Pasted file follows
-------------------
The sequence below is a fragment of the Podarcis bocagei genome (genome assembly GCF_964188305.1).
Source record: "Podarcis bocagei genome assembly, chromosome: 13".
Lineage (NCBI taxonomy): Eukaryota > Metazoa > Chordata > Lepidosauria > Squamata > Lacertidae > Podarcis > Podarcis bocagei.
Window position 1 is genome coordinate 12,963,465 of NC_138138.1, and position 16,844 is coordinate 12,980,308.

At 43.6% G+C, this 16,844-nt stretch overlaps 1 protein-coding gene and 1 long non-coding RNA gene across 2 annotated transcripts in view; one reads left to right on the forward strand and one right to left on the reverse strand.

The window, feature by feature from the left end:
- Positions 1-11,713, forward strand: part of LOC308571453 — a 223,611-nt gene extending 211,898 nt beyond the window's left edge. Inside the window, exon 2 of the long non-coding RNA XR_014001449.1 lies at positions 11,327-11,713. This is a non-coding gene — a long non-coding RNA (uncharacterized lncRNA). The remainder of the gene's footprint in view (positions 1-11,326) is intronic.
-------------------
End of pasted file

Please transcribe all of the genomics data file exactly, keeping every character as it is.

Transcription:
The sequence below is a fragment of the Podarcis bocagei genome (genome assembly GCF_964188305.1).
Source record: "Podarcis bocagei genome assembly, chromosome: 13".
Lineage (NCBI taxonomy): Eukaryota > Metazoa > Chordata > Lepidosauria > Squamata > Lacertidae > Podarcis > Podarcis bocagei.
Window position 1 is genome coordinate 12,963,465 of NC_138138.1, and position 16,844 is coordinate 12,980,308.

At 43.6% G+C, this 16,844-nt stretch overlaps 1 protein-coding gene and 1 long non-coding RNA gene across 2 annotated transcripts in view; one reads left to right on the forward strand and one right to left on the reverse strand.

The window, feature by feature from the left end:
- Positions 1-11,713, forward strand: part of LOC308571453 — a 223,611-nt gene extending 211,898 nt beyond the window's left edge. Inside the window, exon 2 of the long non-coding RNA XR_014001449.1 lies at positions 11,327-11,713. This is a non-coding gene — a long non-coding RNA (uncharacterized lncRNA). The remainder of the gene's footprint in view (positions 1-11,326) is intronic.